• Fermentable fibre (soluble or insoluble) derives its name from the fact it is broken down by our intestines and provides the main fuel for our microbiota.
    It is especially found in starches, dried vegetables, certain cereals, fruit and vegetables. The best known are pectin, gums and resistant starch.

WHY DO WE NEED TO EAT FIBRE?

Fibre is essential to the health of our digestive system.

Non-fermentable fibre plays a mechanical role by stimulating and regulating intestinal transit. It therefore helps clean our colon by clearing it of undigested matter, dead bacteria and toxins.

Fermentable fibre plays a functional and nutritional role, prolonging the effect of satiety and limiting the absorption of glucose in the blood. Once in the colon, it is broken down by the healthy bacteria in our microbiota to incite the production of butyrate, a short-chain fatty acid that provides energy for our intestinal cells.

It thus helps prevent certain diseases, such as diabetes and cancer.

Unfortunately, we currently consume less than 20 g of fibre per day, even though the World Health Organisation recommends a daily intake of 25 to 30 g.

It is therefore important to readjust our intake of fibre, particularly fermentable fibre, for example by increasing the amount of resistant starch or soluble fibre in our diet.

Resistant starch

Resistant starch is an undigested starch

WHAT IS STARCH?

Starch is naturally present in starchy foods (potatoes, cereals and pulses) and is a complex carbohydrate, solely consisting of glucose chains. During digestion, starch is completely transformed into simple carbohydrate (glucose), before being carried in the blood to provide energy for our body.

There is a specific type of starch, called resistant starch. This is not broken down into glucose during digestion and ends up in the colon where it is consumed by microbiota (the bacteria of our intestinal flora).

This undigested starch is considered to be a fermentable fibre that is useful for developing healthy microbiota and actively contributes to our intestinal health.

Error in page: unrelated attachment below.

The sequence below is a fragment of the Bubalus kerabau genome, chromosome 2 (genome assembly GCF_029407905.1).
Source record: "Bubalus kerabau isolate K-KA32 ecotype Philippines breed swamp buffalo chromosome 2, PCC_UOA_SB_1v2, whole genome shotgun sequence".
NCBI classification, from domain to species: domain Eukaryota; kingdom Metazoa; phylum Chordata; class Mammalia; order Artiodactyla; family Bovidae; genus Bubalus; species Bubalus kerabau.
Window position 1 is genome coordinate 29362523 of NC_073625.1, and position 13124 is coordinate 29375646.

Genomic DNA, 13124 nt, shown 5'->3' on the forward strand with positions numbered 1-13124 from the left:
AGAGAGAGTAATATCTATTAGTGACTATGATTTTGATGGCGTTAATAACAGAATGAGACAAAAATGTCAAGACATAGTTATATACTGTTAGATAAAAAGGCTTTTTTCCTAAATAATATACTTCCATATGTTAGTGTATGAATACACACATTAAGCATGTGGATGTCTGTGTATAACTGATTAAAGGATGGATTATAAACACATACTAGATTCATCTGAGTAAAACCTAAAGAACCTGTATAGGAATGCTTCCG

WHAT IS THE ROLE OF RESISTANT STARCH IN OUR DIET?

For many years, resistant starch formed an important part of our diet.

Yet when our diet changed during the 20th century, it became richer in animal proteins and fats, leading to a significant reduction in the proportion of fibre, particularly resistant starch.

This unbalanced diet is a recognised risk factor in a number of societal diseases, including type II diabetes, colon cancer and irritable bowel syndrome.

To help prevent these diseases, we therefore need to readjust our diets, increasing the quantity of fibre – in particular resistant starch – that we eat every day.

WHAT ARE THE BENEFITS OF RESISTANT STARCH?

Resistant starch is a natural blood sugar regulator.

It is non-digestible, which means it is not turned into glucose during digestion. Preferring resistant starch to starch in our diet therefore helps to attenuate the increase in blood sugar levels. High blood sugar levels are particularly harmful in the short and long term, potentially leading to type II diabetes, which is characterised by disruption to blood glucose regulation.

This dietary fibre also has significant beneficial effects on intestinal microbiota:

  • Resistant starch is a source of energy for microbiota, playing an active role in the health of our intestinal flora. This is called the prebiotic effect.
  • Thanks to resistant starch, the microbiota generates butyrate, the key nutrient for our colon cells. It plays a protective role and ensures the proper functioning of intestinal mucous.

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LIMAGRAIN INGREDIENTS
30 avenue George Gershwin
63200 RIOM
Téléphone : +33 (0) 4 73 67 17 00
Fax : +33 (0) 4 73 67 17 10
www.limagrain-ingredients.com